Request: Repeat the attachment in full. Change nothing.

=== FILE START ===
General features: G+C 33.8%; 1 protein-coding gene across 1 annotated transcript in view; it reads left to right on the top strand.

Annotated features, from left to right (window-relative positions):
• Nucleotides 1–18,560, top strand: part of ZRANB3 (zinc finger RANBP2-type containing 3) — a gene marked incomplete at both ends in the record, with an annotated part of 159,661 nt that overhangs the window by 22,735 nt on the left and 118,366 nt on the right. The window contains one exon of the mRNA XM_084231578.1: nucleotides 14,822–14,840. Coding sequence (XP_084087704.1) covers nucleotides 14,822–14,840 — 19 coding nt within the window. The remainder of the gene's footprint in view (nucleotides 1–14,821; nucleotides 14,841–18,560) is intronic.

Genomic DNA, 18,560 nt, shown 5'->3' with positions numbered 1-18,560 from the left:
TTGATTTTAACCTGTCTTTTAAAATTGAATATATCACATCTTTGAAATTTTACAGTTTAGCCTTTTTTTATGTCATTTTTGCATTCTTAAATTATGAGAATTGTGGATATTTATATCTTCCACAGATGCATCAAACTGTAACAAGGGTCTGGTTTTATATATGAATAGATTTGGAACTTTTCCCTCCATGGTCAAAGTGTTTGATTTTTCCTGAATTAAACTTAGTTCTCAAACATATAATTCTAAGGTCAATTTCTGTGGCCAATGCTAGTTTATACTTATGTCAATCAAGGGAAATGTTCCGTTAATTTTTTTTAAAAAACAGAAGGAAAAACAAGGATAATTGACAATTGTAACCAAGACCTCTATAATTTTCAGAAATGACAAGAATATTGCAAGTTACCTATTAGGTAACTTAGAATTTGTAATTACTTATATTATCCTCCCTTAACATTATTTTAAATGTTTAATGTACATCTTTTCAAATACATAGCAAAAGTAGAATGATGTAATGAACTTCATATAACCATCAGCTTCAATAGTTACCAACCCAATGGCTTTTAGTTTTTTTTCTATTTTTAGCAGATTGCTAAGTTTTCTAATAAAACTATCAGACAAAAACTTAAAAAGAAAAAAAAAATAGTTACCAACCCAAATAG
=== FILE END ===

General features: G+C 33.8%; 1 protein-coding gene across 1 annotated transcript in view; it reads left to right on the top strand.

Annotated features, from left to right (window-relative positions):
• Nucleotides 1–18,560, top strand: part of ZRANB3 (zinc finger RANBP2-type containing 3) — a gene marked incomplete at both ends in the record, with an annotated part of 159,661 nt that overhangs the window by 22,735 nt on the left and 118,366 nt on the right. The window contains one exon of the mRNA XM_084231578.1: nucleotides 14,822–14,840. Coding sequence (XP_084087704.1) covers nucleotides 14,822–14,840 — 19 coding nt within the window. The remainder of the gene's footprint in view (nucleotides 1–14,821; nucleotides 14,841–18,560) is intronic.

Genomic DNA, 18,560 nt, shown 5'->3' with positions numbered 1-18,560 from the left:
TTGATTTTAACCTGTCTTTTAAAATTGAATATATCACATCTTTGAAATTTTACAGTTTAGCCTTTTTTTATGTCATTTTTGCATTCTTAAATTATGAGAATTGTGGATATTTATATCTTCCACAGATGCATCAAACTGTAACAAGGGTCTGGTTTTATATATGAATAGATTTGGAACTTTTCCCTCCATGGTCAAAGTGTTTGATTTTTCCTGAATTAAACTTAGTTCTCAAACATATAATTCTAAGGTCAATTTCTGTGGCCAATGCTAGTTTATACTTATGTCAATCAAGGGAAATGTTCCGTTAATTTTTTTTAAAAAACAGAAGGAAAAACAAGGATAATTGACAATTGTAACCAAGACCTCTATAATTTTCAGAAATGACAAGAATATTGCAAGTTACCTATTAGGTAACTTAGAATTTGTAATTACTTATATTATCCTCCCTTAACATTATTTTAAATGTTTAATGTACATCTTTTCAAATACATAGCAAAAGTAGAATGATGTAATGAACTTCATATAACCATCAGCTTCAATAGTTACCAACCCAATGGCTTTTAGTTTTTTTTCTATTTTTAGCAGATTGCTAAGTTTTCTAATAAAACTATCAGACAAAAACTTAAAAAGAAAAAAAAAATAGTTACCAACCCAAATAG